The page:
Landlord notes that the Lease was modified as follows: (1) the First Amendment allowed rent for the second five-year option period to be calculated at fair market value rather than based upon the consumer price index; (2) the First Amendment added the Recapture Provision; (3) the Second Amendment noted that the second five-year option was exercised; (4) the Second Amendment noted that the second five-year option term expired on May 31, 2014, fourteen months earlier than it would have expired under the Lease; (5) the Second Amendment added a third option to extend the term of the Lease; and (6) the Second Amendment provided for the abatement of rent for the first three months at the inception of the second five-year option period unless lessee defaulted on payment. Landlord argues that these modifications did not materially increase the Barbers' burden, but inured to their benefit. However, the question is not whether the modifications actually increased the Barbers' burden. (Meredith, supra, 83 Cal.App.3d at p. 255.) Rather, the question is whether the modifications materially changed the terms of the Lease. As previously noted, the Recapture Provision alone was sufficient to constitute a material change in the terms of the Lease (see previous discussion, Meredith, supra, at p. 255); thus, we need not address the other modifications. Further, there is no material issue of fact regarding the Recapture Provision.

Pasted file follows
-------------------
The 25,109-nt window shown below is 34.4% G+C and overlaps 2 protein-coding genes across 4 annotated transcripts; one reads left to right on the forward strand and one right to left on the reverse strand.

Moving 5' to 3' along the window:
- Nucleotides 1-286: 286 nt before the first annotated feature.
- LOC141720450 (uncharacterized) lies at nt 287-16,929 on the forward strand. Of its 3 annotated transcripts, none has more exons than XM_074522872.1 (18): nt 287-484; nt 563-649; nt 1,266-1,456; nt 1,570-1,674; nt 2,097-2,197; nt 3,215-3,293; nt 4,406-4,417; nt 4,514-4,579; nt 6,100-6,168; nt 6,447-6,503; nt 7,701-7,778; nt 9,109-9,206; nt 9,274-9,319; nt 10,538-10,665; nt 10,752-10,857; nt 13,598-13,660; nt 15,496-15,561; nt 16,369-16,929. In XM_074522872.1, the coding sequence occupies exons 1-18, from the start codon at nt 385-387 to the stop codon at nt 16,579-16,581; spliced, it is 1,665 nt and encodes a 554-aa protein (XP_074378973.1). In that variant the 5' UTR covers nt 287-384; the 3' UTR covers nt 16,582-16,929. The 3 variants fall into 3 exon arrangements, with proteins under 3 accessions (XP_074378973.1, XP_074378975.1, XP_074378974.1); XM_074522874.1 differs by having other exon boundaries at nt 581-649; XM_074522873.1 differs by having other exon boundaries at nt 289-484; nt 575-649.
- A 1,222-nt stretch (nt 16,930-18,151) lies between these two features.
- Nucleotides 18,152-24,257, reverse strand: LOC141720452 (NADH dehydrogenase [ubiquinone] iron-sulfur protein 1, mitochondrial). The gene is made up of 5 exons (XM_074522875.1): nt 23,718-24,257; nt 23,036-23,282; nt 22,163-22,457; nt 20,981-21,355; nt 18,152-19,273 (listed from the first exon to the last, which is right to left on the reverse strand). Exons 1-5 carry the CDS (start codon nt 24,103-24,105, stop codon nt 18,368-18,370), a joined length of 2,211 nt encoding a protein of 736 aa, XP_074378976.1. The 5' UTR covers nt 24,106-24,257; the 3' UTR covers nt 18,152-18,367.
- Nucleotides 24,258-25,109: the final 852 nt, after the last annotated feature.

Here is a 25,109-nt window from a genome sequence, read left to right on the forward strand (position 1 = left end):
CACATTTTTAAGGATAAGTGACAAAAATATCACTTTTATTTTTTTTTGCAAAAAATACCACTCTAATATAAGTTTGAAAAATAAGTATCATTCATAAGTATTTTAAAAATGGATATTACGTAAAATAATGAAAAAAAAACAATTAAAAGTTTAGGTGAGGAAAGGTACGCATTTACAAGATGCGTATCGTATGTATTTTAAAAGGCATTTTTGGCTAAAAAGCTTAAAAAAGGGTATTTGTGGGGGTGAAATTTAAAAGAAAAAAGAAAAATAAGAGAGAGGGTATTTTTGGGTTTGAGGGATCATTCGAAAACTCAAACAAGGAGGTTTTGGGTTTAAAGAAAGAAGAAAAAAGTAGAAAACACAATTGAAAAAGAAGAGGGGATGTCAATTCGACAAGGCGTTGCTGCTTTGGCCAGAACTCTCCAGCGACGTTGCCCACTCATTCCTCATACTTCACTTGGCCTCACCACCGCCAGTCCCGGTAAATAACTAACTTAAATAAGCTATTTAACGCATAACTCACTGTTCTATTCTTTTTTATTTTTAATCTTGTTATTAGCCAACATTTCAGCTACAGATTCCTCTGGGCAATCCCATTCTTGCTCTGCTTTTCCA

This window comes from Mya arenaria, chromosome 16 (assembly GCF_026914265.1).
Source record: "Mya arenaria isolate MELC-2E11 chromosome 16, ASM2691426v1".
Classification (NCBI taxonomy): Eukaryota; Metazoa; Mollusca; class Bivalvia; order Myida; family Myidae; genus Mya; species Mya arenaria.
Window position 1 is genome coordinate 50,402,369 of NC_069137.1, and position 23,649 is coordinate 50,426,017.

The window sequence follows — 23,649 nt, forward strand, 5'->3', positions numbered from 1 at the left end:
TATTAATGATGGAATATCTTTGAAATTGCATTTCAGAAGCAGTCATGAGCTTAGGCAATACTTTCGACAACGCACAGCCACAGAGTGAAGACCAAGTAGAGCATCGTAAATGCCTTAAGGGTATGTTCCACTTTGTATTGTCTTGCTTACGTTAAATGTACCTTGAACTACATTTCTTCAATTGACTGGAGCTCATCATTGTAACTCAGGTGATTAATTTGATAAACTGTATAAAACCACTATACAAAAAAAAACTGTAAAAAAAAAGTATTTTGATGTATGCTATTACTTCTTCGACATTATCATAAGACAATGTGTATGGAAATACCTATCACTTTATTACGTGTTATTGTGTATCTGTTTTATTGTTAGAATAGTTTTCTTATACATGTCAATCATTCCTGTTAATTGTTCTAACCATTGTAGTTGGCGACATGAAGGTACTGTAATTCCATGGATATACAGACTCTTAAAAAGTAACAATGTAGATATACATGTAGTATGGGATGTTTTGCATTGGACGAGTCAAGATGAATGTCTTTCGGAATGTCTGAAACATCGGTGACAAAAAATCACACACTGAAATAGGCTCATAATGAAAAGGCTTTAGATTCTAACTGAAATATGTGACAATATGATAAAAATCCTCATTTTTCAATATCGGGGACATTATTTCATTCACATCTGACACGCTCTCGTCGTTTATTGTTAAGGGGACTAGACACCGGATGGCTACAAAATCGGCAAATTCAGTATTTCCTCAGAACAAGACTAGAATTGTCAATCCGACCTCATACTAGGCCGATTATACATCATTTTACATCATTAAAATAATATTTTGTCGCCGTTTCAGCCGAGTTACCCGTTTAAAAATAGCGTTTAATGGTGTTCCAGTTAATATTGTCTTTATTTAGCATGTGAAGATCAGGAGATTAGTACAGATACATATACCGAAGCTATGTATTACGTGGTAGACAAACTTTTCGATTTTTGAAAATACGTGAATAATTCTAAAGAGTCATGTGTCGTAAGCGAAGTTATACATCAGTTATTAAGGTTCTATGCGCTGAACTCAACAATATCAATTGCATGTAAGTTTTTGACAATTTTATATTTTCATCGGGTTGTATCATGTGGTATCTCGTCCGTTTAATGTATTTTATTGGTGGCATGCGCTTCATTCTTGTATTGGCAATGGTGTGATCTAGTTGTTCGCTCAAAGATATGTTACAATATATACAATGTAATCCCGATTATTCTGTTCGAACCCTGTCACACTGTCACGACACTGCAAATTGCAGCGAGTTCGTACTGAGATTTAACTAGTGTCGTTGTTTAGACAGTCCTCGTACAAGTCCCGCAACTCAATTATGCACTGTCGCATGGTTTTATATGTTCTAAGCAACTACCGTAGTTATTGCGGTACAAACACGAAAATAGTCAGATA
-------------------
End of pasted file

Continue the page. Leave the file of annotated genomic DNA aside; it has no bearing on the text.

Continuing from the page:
D. Did the Lease Amendments Constitute a Novation? Alternatively, Is There a Triable Issue of Fact as to this Issue?

Landlord contends that the modifications/amendments to the Lease failed to constitute a novation because they "do not comprise a substitution of the [Lease], but are merely modifications thereof." So what? Regardless of the label that Landlord chooses to use to identify the modifications to the Lease (i.e., Lease Amendments), the fact remains the modifications materially changed the terms of the Lease. Again, those modifications include the Recapture Provision, the calculation of rent, the term of the Lease, and the abatement of rent for three months. The language in the modifications speaks for itself. There is no material issue of fact regarding this issue.2

E. Award of Attorney Fees

Landlord appealed the award of attorney fees and costs to the Barbers "based on the ground that the underlying judgment should be reversed." Because we have affirmed the judgment, we likewise affirm the award of attorney fees and costs.

IV. DISPOSITION

The judgment is affirmed. The Barbers are to recover their costs on appeal.

RAMIREZ, P.J. and RICHLI, J., concurs.

FootNotes


1. The trial court correctly observed: "The question is whether the Potters' and the Barbers' potential obligations changed, not whether they actually did change." (Italics added.) The fact that the Recapture Provision "could have been exercised renders the [second five-year] option unenforcible solely at the will of [Landlord]" such that Landlord was no longer automatically bound by it.
2. The Barbers have requested this court take judicial notice of the unpublished opinion of the California Court of Appeal, Second District, Division Three (Augustson v. Texaco (Sept. 9, 2008, B202633) [nonpub. opn.]). We reserved ruling on the request for consideration with the merits of the appeal. The request is granted, as we may take judicial notice of the unpublished opinion as a court record pursuant to Evidence Code section 452, subdivision (d)(1). (Gilbert v. Master Washer & Stamping Co. (2001) 87 Cal.App.4th 212, 218, fn. 14.) However, the existence of this case did not affect our analysis.